Incumbents Have an Edge When It Rains on Election Day

While rain on election day is known to keep people indoors, i.e. not voting, those who do come out to vote are more likely to vote for the incumbent

While rain on election day is known to keep people indoors, i.e. not voting, those who do venture out are more likely to vote for the incumbent, suggests a new study out of the University of North Carolina led by political scientist Anna Bassi. In the study, Bassi held a mock election in which people received a stable economic return when they voted for an incumbent and a more variable return--sometimes more, sometimes less--when they voted for a new candidate.

The election was held on a series of days with varying weather conditions: sometimes sunny, sometimes overcast and rainy. Bassi also gauged people's feelings about the weather on the day they voted, ranging from "Terrible" to "Awesome." In general, incumbents had an advantage of ten to twenty percentage points on days with inclement weather. The way people voted, concludes Bassi, corresponded to how they felt, and the weather conditions seemed to contribute significantly to that.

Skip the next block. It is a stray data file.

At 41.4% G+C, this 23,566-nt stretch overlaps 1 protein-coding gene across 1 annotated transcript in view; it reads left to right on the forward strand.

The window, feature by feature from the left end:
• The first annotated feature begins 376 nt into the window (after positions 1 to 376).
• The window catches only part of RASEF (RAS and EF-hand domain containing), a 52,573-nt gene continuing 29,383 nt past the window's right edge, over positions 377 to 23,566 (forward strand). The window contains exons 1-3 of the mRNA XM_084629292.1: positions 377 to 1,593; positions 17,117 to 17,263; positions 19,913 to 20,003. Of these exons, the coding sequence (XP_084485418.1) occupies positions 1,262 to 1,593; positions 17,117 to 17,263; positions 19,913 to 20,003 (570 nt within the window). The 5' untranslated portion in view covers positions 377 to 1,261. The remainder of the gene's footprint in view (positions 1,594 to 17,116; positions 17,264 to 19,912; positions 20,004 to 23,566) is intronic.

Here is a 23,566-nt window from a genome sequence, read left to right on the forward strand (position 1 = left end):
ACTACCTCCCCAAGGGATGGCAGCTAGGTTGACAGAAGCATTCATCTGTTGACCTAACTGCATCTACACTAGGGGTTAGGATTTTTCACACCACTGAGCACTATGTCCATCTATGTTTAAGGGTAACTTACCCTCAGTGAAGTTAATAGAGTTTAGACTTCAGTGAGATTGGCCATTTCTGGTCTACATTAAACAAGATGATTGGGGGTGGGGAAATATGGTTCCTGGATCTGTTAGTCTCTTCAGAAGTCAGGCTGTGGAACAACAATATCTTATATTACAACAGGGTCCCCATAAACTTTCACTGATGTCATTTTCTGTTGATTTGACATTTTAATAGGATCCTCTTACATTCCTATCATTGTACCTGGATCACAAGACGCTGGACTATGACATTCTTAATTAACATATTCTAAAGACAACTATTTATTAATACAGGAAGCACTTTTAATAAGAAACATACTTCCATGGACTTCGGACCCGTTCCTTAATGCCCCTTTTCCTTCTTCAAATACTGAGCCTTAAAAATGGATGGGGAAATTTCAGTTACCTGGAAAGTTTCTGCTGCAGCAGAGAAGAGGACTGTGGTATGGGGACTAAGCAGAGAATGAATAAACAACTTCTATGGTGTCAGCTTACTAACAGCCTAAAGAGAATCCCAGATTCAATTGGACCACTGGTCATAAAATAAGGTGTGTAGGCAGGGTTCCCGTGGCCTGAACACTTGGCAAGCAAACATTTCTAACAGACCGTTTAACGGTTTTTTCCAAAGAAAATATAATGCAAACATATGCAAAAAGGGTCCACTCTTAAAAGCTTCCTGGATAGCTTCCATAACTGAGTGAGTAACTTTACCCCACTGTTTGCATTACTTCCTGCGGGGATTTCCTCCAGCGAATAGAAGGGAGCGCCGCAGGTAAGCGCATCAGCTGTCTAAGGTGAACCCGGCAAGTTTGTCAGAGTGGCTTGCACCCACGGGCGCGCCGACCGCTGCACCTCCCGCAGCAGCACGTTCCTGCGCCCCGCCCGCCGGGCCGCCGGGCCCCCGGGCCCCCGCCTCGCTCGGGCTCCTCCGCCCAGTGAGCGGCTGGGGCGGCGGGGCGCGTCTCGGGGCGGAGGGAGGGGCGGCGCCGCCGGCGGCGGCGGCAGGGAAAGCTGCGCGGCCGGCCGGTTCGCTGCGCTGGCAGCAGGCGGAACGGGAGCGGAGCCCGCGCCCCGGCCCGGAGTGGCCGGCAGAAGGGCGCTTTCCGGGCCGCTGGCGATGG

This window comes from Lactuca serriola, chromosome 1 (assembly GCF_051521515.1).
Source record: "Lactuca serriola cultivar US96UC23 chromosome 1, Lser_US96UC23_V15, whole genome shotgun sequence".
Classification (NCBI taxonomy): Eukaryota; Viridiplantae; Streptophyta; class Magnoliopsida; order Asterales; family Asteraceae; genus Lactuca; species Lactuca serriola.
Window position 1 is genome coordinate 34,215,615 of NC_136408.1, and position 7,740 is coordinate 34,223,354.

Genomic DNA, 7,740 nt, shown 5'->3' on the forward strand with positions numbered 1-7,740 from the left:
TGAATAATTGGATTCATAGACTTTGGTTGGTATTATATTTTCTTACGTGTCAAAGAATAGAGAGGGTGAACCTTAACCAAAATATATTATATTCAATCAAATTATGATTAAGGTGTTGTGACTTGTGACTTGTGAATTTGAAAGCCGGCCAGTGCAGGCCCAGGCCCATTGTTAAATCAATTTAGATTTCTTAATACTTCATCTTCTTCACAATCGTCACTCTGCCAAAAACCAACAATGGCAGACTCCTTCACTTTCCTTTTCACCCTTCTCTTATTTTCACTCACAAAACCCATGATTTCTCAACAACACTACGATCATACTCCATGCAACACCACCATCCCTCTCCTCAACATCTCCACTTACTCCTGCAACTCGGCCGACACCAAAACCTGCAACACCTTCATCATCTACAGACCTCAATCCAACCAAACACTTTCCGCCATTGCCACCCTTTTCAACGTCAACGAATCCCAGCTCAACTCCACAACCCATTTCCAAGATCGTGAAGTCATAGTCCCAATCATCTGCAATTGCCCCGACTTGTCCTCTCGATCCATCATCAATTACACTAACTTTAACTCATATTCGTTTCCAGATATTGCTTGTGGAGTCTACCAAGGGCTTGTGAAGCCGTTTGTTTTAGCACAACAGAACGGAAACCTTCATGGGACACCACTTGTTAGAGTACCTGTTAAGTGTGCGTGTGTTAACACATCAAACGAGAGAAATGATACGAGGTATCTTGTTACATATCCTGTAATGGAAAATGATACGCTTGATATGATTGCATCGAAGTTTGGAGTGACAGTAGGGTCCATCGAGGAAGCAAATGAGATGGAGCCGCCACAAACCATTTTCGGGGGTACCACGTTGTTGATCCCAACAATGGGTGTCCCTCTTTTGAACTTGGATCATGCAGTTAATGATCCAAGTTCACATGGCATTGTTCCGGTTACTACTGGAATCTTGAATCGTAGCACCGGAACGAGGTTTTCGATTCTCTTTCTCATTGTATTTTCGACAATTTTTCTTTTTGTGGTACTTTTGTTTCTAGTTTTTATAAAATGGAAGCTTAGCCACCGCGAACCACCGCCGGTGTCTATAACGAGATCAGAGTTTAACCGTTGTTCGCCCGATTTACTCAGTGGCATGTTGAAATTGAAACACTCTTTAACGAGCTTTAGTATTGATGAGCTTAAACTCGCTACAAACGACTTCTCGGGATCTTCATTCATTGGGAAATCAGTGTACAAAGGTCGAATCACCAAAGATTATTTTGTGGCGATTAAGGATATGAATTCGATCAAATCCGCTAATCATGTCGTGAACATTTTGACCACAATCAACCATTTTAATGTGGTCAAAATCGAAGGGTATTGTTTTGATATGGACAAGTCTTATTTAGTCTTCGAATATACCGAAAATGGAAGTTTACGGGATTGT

Of course, if you'd like to eliminate your capricious emotions from the voting booth, consider Steven Bram's mathematical formula for more strategic voting. In his Big Think interview, Bram argues that thinking in a more strategic way about your vote may yield more unified political results:

Read more at Pacific Standard

Photo credit: Shutterstock

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